The approved answer is, quote: "The Platoon Sergeant must take a very active and positive leadership approach with a focus on conflict resolution and professional obligations to uphold the policy." Oh, that's helpful, isn't it? And what if a heterosexual Marine says he can no longer tolerate his homosexual roommate? I leave it to your imagination. What's this about "roommates," anyway? We don't have barracks any more? Roommates? Say what?

It's not even the homosexuality that is a morale-killer. It's the whole culture of "rights" and "lifestyle choices" and "discrimination" that the homosexuals will bring in with them, trailing it everywhere they go like a bad smell. You can't run elite military units when your personnel are more concerned with their own hurt feelings than with hurting the enemy.

The same applies to the report that came out this January from a special Military Leadership Diversity Commission set up by Congress, recommending that women be allowed to serve in combat units. Elite military units are a guy thing. They are effective because of a style of bonding that can only work among males. Putting in females just breaks up all the dynamics.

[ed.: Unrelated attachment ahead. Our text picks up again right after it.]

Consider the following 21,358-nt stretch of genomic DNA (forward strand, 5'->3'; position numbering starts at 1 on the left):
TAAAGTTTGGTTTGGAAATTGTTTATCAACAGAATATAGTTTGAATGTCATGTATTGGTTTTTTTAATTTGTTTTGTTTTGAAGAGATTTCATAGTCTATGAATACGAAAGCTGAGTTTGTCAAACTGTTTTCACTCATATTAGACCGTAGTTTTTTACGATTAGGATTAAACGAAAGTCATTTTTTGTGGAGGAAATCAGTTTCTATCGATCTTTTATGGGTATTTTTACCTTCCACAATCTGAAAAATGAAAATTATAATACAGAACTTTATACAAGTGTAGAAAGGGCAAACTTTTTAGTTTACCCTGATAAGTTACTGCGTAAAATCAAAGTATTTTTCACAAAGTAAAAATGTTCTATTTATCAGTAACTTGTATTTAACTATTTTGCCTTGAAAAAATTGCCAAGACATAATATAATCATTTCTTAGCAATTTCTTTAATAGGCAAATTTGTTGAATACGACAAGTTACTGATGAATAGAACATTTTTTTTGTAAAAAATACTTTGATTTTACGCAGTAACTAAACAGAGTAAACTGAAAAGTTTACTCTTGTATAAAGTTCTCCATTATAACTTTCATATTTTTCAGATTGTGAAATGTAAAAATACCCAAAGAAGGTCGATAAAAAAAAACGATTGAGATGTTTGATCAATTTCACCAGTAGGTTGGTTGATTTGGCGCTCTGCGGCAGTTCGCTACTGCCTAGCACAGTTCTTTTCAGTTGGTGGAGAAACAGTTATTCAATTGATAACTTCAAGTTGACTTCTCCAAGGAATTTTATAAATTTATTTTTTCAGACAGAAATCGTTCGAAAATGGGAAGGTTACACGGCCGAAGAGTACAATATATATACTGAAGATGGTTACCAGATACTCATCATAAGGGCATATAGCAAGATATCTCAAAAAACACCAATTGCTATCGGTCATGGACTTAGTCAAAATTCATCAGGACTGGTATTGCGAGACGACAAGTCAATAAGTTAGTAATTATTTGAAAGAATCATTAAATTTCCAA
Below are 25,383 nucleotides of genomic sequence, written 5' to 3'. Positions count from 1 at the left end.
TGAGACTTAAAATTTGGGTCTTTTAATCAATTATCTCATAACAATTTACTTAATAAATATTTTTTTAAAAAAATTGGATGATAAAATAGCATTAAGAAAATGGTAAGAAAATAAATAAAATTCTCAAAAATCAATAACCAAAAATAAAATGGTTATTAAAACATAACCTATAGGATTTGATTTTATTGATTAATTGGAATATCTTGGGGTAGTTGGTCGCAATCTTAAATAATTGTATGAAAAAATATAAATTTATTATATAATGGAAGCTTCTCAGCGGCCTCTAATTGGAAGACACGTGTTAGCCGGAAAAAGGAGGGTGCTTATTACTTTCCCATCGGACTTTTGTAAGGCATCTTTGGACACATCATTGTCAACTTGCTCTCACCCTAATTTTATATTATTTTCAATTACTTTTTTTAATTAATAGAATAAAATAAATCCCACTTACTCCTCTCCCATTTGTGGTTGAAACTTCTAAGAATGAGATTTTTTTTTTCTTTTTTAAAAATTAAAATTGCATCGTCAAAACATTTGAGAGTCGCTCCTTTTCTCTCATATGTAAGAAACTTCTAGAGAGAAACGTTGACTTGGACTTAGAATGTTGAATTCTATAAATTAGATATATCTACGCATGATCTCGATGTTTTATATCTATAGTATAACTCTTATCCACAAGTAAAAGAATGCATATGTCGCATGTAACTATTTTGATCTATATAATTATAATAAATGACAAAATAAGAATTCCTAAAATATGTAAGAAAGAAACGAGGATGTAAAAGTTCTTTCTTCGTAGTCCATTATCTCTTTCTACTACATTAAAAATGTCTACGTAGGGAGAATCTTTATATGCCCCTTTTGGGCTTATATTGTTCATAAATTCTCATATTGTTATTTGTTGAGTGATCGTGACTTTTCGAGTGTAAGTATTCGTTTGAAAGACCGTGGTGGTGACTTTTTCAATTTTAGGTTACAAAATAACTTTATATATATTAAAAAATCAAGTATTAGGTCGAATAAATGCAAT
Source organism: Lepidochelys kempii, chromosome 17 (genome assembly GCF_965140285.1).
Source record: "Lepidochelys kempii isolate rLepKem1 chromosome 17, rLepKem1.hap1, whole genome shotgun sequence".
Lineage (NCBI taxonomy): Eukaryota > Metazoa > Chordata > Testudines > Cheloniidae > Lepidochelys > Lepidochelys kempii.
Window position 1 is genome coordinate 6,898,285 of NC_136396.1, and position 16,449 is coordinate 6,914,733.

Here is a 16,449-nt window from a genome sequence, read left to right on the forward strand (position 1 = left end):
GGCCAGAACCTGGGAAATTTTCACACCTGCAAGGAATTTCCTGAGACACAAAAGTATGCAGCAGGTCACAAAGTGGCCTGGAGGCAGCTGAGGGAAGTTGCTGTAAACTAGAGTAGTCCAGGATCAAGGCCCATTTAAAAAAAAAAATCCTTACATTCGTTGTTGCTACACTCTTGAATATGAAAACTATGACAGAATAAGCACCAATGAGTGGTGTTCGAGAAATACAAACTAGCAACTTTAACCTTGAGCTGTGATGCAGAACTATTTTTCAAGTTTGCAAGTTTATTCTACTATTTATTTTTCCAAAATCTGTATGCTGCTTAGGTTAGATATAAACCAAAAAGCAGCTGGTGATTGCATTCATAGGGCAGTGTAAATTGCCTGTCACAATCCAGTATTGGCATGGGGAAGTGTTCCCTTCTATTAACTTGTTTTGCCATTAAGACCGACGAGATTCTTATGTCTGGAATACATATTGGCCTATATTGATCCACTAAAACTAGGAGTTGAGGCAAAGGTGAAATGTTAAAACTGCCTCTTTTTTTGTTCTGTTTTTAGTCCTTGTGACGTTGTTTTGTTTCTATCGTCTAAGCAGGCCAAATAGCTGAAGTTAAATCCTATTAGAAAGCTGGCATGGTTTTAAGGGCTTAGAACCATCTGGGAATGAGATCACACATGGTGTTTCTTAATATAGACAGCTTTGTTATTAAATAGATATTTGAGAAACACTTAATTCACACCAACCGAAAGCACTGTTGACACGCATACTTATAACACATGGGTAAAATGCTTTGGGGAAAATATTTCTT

The law-school intellectuals and cultural Marxists who run our national affairs believe that all human differences can be ignored in all circumstances. That's a false and foolish belief. Sex and sexuality are core features of human nature. They play out in human groups in distinctive ways. We have found through long experience that the most fearsome, most efficient military units are all male and heterosexual. To break those units up and rearrange them is some different way might work or it might not. It's an experiment — what Roger Kimball has called "an experiment against reality."

How about we just leave things as they are, with what we know works? But that is what leftist intellectuals can never do. We human beings exist to be input to their experiments; and if the experiment fails, well, you can't make an omelette without breaking eggs, they'll tell us.

That is of course true. It's also true, though, that you can break a lot of eggs and still end up with no omelette. I'm afraid our elite military units are about to find this out.

08 — Miscellany.     And now [soaring chords] our closing miscellany of brief items.